- 5% Instant Discount with HDFC Credit and Debit EMI Here's how (terms and conditions apply)
- Get 10% cashback up to Rs.50 using BHIM UPI or Rupay ATM cards, debit cards or credit cards. Cashback will be credited as Amazon Pay balance within 15 days. Here's how (terms and conditions apply)
- Get 50% cashback up to Rs.100 on your first ever online payment on Amazon.in. Applicable only on ATM card, debit card or credit card orders. Cashback will be credited as Amazon Pay balance within 15 days. Here's how (terms and conditions apply)
Broken Genius: The Rise and Fall of William Shockley, Creator of the Electronic Age (MacSci) Hardcover – 13 Jun 2006
Special offers and product promotions
Customers who viewed this item also viewed
Customers who bought this item also bought
"A popularized, clearly written history of computing...beautifully captures the hectic, creative air at the Moore School as young engineers labored under John Mauchly and J. Presper Eckert to construct ENIAC..."--The Wall Street Journal
"A fine book, full of interesting angles and lively stuff...Shurkin has the same lively facility for writing clearly about computers that Robert Heilbroner has for writing about economics...Shurkin writes a crisp newspaperly style, has a good eye for color and has created a fine book."--Boston Globe
"Offers a glimpse of science at both its finest and most mundane...clearly and vivaciously written."--ALA Booklist
Praise for Terman's Kids:
"While Shurkin views his subject in a sympathetic light, he makes no apologies for Terman's flaws as a scientist and a human being...his Midwestern biases, sexism, his moral humbuggery."--Philadelphia Inquirer
About the Author
Enter your mobile number or email address below and we'll send you a link to download the free Kindle App. Then you can start reading Kindle books on your smartphone, tablet, or computer - no Kindle device required.
To get the free app, enter mobile phone number.
Most helpful customer reviews on Amazon.com
The biography contains three parts, which map to three somewhat distinct areas of his life. The first part is his childhood years all the way till his college graduation. It describes the not so warm family in which he grew up in.
The second part could be called "the rise of Shockley" and describes how he becomes one of the most respected physicists. Because of that position, he had an important role in the war effort and did research related to detection of submarines. This effort in the war also led him to deteriorate his family life and the relationship with his children. After the war effort, Shockley continued to work for Bell Labs where he claimed fame for the invention of the transistor. Whether he actually did is left for interpretation, he certainly did contribute to it. Eventually he also finds the woman of his life, which unfortunately leads Shockley to leave his wife and family. This moment was probably the top of his life when he also started Shockley semiconductors (the start of silicon valley)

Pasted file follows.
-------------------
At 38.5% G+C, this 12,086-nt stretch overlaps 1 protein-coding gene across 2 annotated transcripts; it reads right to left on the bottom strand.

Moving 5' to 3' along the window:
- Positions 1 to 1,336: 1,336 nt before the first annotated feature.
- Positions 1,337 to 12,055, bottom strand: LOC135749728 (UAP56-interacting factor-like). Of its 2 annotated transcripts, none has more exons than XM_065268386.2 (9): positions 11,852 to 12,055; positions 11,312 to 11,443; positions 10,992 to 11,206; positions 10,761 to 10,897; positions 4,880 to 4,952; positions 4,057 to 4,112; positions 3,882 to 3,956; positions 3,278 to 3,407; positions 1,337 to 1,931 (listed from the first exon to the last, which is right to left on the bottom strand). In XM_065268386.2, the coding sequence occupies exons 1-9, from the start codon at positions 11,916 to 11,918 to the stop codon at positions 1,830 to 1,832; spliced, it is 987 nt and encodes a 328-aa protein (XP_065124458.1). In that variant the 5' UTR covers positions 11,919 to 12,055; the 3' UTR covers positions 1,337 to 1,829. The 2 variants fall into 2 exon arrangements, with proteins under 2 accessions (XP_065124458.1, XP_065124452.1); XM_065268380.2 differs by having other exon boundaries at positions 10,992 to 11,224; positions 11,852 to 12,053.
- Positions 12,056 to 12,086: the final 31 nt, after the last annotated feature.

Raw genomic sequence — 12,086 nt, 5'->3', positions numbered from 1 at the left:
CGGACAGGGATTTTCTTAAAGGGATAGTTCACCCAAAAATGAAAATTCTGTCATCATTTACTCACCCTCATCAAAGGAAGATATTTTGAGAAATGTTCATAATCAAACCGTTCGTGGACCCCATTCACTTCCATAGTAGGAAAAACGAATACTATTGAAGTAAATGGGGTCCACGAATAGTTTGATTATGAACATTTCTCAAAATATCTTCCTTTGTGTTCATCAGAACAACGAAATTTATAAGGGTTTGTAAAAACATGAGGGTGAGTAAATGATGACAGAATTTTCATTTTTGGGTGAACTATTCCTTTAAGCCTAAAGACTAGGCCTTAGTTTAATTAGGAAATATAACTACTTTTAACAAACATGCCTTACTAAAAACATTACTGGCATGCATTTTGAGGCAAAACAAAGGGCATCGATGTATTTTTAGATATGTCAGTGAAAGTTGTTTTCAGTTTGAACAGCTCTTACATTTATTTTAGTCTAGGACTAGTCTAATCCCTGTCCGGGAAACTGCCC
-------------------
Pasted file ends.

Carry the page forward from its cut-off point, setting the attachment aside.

The third part should then be called "the fall of Shockley." The ideas he has about managing companies didn't really work well in practice and in his company there is a rebellion which eventually leads to most people leaving (and starting Fairchild semiconductors). Eventually he gives up, but did get a new interest in genes and racial differences. This becomes an obsession to him and he uses every moment to convince people of his theories of genes and race and why this is so important. As it was (is!) a sensitive topic, his contributions weren't welcomed and he gradually lost most friends and fame. This caused more suspicion on his side leading to more control and he ends up in a vicious circle for the rest of his life focusing on his obsession of eugenics.
The book was well-written and easy to read. I read through it reasonably fast and enjoyed it a lot. It is quite amazing how a smart person such as Shockley can ruin his own life without noticing it. I'd recommend this book for anyone who likes biographies or has interest in the history of technology (though a large part of the book doesn't relate to that). 4 out of 5 stars.
I had a real hard time getting through the last 1/3 of the book. Mostly due to the eugenics he later took up. William Shockley apparently enjoyed the media limelight and this contributed to his need to speak about the touchy subject that bordered on racism. If you are interested in the science, life, and accomplishments of Shockley then read the first 2/3's of the book; you could leave the last 1/3 by the way and avoid the complications of trying to get through it all. I would recommend this book but only first 2/3's. I'd provide a warning on the last 1/3.
The author did a commendable job in writing, researching, and setting objectivity throughout the biography of William Shockley.
For those who know a bit more about the history of Silicon Valley technology, William Shockley is known as the founder of the Valley's first semiconductor company. Shockley recruited and assembled the seminal team that was the progenitor of every other semiconductor company in Silicon Valley. His instincts for talent-spotting were phenomenal, but they were matched by a massive lack of judgment about how to build products customers would buy and a complete lack of the insights necessary to motivate and manage an entrepreneurial company.
Joel Shurkin does a good job in telling the story of not just Schokley Semiconductor, but the interesting life surrounding it all- the rise and fall - of William Schockley. A great read.